Sweet 16 – 2009 Food Fads or Trends?

I keep a running list of ingredients and dishes I see throughout the year. Some observations come from my travels, some from reading various food publications and some from from talking with other food writers.

I’ve whittled down a very long list to just 16.

Are these sweet 16 trends or fads? Or just temporary blips on the vast food radar screen?

Only time will tell. A fad is a fleeting thing. Trends last longer, and some eventually land in the mainstream (hello chipotle, I’m looking at you).

Without further ado, here are the things that made my Sweet 16:

1. Coconut water — It’s the new “in” drink. It has more potassium than a banana, and all the cool people are sipping it, including food writer Amanda Hesser, who once tweeted that she was sipping coconut water and eating chocolate. And coconut water is showing up as a beverage choice on menus from Portland to Austin.

2. Padron peppers — from pizzas in wine country, to canning jars in Seattle, this Spanish pepper is enticing new fans with its sweet — sometimes hot, sometimes not — flavor.

3. Crispy poached egg — It started in Europe and landed in San Francisco a few years ago. It made it to Phoenix as a signature dish at one of the best restaurants in town, noca.

4. Salted caramel — from candies to cakes to grown-up milkshakes spiked with Bourbon, we love our caramel and if it has a sprinkling of sea salt, all the better.

5. Butter lettuce — Move over Iceberg wedge, butter lettuce is the new darling. Not only are restaurants creating butter lettuce-only salads, but farmers are giving us new varieties, including red leaf butter lettuce.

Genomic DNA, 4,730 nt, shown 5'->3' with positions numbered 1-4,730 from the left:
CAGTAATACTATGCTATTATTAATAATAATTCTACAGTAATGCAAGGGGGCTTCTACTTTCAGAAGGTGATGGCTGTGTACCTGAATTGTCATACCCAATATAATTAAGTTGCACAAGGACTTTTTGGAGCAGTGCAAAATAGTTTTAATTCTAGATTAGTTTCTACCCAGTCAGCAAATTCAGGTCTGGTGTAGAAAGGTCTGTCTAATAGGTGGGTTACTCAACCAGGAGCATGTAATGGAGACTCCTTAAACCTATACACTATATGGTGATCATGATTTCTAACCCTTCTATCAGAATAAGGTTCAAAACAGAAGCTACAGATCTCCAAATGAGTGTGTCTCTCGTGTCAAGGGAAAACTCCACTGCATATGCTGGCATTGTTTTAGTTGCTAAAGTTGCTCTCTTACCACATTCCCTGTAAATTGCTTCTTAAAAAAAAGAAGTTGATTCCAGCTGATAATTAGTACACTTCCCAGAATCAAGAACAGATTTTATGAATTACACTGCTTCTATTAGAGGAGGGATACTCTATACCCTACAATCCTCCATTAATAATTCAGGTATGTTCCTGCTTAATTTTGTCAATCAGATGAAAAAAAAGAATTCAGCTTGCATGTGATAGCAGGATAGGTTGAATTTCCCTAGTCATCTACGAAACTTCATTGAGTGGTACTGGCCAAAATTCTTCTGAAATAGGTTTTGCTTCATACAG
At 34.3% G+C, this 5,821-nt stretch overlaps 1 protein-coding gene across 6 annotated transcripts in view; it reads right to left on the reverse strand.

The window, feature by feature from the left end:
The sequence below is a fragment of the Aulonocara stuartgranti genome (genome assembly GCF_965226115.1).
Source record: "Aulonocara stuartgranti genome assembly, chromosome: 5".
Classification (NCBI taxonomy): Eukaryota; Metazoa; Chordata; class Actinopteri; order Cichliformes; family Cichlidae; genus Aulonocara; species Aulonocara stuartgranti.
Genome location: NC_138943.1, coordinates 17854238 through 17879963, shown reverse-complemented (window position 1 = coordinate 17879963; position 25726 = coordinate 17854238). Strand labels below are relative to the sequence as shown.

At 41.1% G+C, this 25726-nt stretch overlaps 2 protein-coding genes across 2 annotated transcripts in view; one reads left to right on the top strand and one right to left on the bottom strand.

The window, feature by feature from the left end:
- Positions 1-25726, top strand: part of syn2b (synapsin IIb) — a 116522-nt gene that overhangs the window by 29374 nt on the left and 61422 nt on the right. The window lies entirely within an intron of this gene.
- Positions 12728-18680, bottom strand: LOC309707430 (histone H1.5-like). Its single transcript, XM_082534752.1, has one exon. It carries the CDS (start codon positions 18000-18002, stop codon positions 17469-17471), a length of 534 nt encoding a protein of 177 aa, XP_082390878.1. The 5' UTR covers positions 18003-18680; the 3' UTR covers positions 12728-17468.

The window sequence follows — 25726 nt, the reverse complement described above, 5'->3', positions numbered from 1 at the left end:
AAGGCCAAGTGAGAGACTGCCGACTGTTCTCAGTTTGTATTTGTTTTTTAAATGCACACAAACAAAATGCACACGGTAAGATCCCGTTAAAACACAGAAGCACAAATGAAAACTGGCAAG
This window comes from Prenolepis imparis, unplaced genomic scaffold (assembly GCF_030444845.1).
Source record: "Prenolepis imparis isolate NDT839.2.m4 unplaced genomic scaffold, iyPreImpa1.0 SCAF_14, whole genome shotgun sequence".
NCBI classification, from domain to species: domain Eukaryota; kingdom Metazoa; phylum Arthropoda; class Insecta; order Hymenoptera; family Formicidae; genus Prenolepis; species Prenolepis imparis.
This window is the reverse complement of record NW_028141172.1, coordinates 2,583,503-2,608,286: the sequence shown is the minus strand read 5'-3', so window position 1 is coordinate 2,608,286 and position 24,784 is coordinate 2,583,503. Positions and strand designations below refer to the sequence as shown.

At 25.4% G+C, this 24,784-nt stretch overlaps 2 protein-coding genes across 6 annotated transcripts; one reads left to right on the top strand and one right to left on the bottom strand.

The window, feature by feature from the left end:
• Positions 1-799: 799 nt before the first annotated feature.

6. Hibiscus — this flower has moved beyond the herbal tea category and is flavoring other drinks (like agua frescas in noted Mexican restaurants) and desserts (like panna cotta and gelatos and sorbets in non-Mexican venues).

7. Chamomile tea syrup — another flower breaking out of the tea category and moving into dessert sauces and sorbets.

8. Foie gras desserts — I’m hoping this is a fad, not a trend. This year, I saw a foie gras float (foie gras ice cream paired with root beer) and foie gras creme brulee. Ick.

9. Amarena cherries — these expensive Italian dark cherries are popping up in desserts in fancy restaurants as well as modest pizza parlors and cafes.

10. Donuts — gourmet and otherwise, the fried balls of dough are making a comeback, leaving police officers across the country scratching their heads as to why.

11. Marshmallows — who knew they were so easy to make? Not only are restaurants making their own flavors of marshmallows, but home cooks are making them, too, and food bloggers are writing about them.

12. Shiso — the Japanese herb was once relegated to just a garnish for sushi, but now it’s showing up as a garnish for salads, like the heirloom tomato salad at Zuni Cafe in San Francisco.